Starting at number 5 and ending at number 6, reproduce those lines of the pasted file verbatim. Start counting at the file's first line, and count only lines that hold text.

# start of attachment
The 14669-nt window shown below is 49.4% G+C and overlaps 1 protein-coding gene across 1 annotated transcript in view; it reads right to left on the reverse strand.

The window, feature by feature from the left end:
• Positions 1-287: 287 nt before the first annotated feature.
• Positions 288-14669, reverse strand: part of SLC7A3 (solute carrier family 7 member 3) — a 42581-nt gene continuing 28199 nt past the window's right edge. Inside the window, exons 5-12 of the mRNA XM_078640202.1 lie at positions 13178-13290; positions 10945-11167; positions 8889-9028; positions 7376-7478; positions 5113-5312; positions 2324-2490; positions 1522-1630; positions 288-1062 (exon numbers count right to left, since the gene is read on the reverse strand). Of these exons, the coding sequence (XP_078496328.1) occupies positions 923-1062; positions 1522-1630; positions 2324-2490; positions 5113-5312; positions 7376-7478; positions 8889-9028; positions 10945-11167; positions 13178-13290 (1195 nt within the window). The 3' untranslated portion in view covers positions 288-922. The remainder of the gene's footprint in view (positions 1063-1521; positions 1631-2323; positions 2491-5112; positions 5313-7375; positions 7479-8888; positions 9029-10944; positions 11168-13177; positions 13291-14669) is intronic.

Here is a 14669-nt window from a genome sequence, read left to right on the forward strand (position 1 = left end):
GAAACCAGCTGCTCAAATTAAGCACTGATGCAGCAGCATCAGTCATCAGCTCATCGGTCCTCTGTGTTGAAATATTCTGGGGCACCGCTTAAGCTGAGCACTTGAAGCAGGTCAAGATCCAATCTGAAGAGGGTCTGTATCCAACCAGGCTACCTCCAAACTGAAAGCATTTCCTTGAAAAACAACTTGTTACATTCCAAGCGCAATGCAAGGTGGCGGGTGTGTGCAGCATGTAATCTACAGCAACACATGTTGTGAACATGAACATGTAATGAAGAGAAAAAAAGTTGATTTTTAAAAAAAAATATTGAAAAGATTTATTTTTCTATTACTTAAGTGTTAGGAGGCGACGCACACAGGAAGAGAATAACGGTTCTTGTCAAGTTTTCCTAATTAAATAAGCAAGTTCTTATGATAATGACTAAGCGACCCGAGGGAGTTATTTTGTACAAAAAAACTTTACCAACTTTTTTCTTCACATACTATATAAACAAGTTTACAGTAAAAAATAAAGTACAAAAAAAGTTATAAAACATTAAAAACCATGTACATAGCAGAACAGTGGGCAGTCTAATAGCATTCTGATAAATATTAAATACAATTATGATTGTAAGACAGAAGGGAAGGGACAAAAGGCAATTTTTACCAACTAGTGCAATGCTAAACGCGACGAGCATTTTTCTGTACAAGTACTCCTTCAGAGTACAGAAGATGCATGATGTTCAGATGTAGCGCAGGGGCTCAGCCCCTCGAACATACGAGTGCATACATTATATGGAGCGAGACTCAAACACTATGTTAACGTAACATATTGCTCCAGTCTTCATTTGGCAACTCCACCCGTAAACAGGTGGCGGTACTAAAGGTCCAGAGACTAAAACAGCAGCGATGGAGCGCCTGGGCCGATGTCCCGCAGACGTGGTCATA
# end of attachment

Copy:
Here is a 14669-nt window from a genome sequence, read left to right on the forward strand (position 1 = left end):
GAAACCAGCTGCTCAAATTAAGCACTGATGCAGCAGCATCAGTCATCAGCTCATCGGTCCTCTGTGTTGAAATATTCTGGGGCACCGCTTAAGCTGAGCACTTGAAGCAGGTCAAGATCCAATCTGAAGAGGGTCTGTATCCAACCAGGCTACCTCCAAACTGAAAGCATTTCCTTGAAAAACAACTTGTTACATTCCAAGCGCAATGCAAGGTGGCGGGTGTGTGCAGCATGTAATCTACAGCAACACATGTTGTGAACATGAACATGTAATGAAGAGAAAAAAAGTTGATTTTTAAAAAAAAATATTGAAAAGATTTATTTTTCTATTACTTAAGTGTTAGGAGGCGACGCACACAGGAAGAGAATAACGGTTCTTGTCAAGTTTTCCTAATTAAATAAGCAAGTTCTTATGATAATGACTAAGCGACCCGAGGGAGTTATTTTGTACAAAAAAACTTTACCAACTTTTTTCTTCACATACTATATAAACAAGTTTACAGTAAAAAATAAAGTACAAAAAAAGTTATAAAACATTAAAAACCATGTACATAGCAGAACAGTGGGCAGTCTAATAGCATTCTGATAAATATTAAATACAATTATGATTGTAAGACAGAAGGGAAGGGACAAAAGGCAATTTTTACCAACTAGTGCAATGCTAAACGCGACGAGCATTTTTCTGTACAAGTACTCCTTCAGAGTACAGAAGATGCATGATGTTCAGATGTAGCGCAGGGGCTCAGCCCCTCGAACATACGAGTGCATACATTATATGGAGCGAGACTCAAACACTATGTTAACGTAACATATTGCTCCAGTCTTCATTTGGCAACTCCACCCGTAAACAGGTGGCGGTACTAAAGGTCCAGAGACTAAAACAGCAGCGATGGAGCGCCTGGGCCGATGTCCCGCAGACGTGGTCATA